Environmental Laboratory

Advanced laser technology helps meet methane pledge

Aug 09 2023

Author: Gary Egerton on behalf of ABB Ltd

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Carbon emissions have long been the focus of global efforts to reduce the impact of industrial activities on the environment, however the reduction of methane emissions to our atmosphere could have a significant and fast acting impact on the pace of global heating. Gary Egerton, Business Development and Sales Manager at ABB Measurement and Analytics explains how advanced laser technology is helping to meet ambitious pledges to reduce methane emissions globally.

With mitigating climate change on everyone’s agenda these days, it’s not surprising that efforts to limit one of the biggest culprits, Carbon Dioxide (CO2), are well advanced. Governments set targets and pledge to control CO2, to become ‘Net Zero’ carbon emitters, companies are urged to reduce their carbon footprint and individuals are encouraged to use less electricity and choose more carbon neutral forms of transport.
Although a major contributor to climate change, CO2 is not the most potent greenhouse gas – that title goes to methane, which is around 25 percent more potent at trapping heat, and therefore leads to a more powerful warming effect in the atmosphere.
Methane’s potentially damaging effects are taken seriously, so much so that over 100 countries have pledged to cut methane emissions by 30 percent by 2030, with the aim of preventing 0.3 C of warming by 20401.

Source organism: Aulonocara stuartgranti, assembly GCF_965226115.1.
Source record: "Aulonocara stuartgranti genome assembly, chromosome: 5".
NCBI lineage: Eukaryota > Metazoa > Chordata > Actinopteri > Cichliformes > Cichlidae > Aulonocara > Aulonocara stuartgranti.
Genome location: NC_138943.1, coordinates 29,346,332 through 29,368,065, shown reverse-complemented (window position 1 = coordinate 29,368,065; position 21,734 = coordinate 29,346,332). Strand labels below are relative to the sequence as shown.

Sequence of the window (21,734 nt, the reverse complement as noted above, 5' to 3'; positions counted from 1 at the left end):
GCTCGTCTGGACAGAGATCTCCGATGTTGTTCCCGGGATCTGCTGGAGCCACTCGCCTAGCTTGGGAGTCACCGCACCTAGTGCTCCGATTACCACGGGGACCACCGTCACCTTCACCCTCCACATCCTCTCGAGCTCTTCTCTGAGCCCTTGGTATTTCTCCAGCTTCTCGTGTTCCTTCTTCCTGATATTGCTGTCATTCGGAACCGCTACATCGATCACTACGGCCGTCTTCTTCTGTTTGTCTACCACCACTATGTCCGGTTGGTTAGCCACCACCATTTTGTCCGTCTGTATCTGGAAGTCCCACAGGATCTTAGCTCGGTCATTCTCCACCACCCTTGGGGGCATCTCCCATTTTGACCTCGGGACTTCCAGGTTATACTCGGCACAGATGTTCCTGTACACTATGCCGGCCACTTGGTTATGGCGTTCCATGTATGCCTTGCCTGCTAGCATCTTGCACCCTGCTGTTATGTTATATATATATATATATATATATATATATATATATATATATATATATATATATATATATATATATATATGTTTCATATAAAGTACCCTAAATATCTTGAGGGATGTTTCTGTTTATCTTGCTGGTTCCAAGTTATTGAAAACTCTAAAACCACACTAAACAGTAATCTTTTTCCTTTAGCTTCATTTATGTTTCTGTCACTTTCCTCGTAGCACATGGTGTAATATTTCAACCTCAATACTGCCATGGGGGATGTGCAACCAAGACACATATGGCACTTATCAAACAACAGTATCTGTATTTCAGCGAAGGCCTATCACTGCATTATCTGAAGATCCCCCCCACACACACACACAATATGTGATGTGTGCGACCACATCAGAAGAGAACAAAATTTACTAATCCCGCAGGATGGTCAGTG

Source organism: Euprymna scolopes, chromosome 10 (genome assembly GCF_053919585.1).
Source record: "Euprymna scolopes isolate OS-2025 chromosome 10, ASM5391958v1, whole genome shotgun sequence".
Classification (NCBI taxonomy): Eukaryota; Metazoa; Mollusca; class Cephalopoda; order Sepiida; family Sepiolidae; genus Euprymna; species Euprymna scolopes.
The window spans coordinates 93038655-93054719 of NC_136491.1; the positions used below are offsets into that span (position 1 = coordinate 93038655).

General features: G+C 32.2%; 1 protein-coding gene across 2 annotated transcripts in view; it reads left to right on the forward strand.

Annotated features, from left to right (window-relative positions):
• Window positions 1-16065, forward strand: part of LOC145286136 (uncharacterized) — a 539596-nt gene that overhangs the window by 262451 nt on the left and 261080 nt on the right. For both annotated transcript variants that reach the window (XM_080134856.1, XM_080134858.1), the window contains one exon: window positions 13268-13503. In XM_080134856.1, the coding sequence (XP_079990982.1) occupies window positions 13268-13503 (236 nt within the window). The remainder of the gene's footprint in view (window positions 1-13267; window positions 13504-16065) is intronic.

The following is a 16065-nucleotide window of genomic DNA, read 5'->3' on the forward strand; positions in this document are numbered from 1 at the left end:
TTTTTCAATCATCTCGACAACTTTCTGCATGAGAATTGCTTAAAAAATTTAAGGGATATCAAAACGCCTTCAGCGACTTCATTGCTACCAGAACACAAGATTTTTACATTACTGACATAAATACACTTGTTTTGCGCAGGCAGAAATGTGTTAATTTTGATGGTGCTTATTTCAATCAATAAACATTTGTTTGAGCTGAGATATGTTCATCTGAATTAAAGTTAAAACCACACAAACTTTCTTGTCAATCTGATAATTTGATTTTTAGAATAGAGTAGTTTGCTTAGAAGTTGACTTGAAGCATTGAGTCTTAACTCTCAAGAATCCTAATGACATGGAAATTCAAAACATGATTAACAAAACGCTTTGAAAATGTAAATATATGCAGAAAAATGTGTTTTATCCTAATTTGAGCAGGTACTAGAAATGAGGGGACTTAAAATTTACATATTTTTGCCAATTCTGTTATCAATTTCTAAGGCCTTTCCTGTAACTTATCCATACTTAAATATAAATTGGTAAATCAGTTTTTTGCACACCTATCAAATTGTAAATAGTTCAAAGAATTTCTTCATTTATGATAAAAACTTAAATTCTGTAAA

There are many natural sources of methane across the globe, including wetlands, coal beds and landfill sites, but by far the most significant source is the production and distribution of natural gas.  
Methane makes up between 70 and 90 percent of natural gas, along with ethane, butane and propane. A reliable source of energy, it is expected to play a major role as a transition fuel as we reduce our reliance on fossil fuels like coal and oil, and in lieu of more permanent, non-polluting technologies.
As natural gas is expected to be the only fossil fuel to show growth in the coming years2, with a predicted 30 percent increase in production to meet rising energy demand, avoiding its release to the atmosphere is critical3.

 

Detection methods need an upgrade

Pipelines are the most cost-effective way to transport natural gas, particularly as many gas fields are in areas remote from the consumers and industries that need gas.
The drawback is that pipelines carry a significant risk of leaks. These can have numerous causes, including excavation that damages the pipes, accumulation of snow and ice on pipes and meters, incorrect pressure in the gas system, equipment failure or corrosion and natural events such as earthquakes and floods.
As well as contributing a significant global warming load, methane leaks result in lost revenue amounting to billions of dollars a year, and also pose a serious safety risk.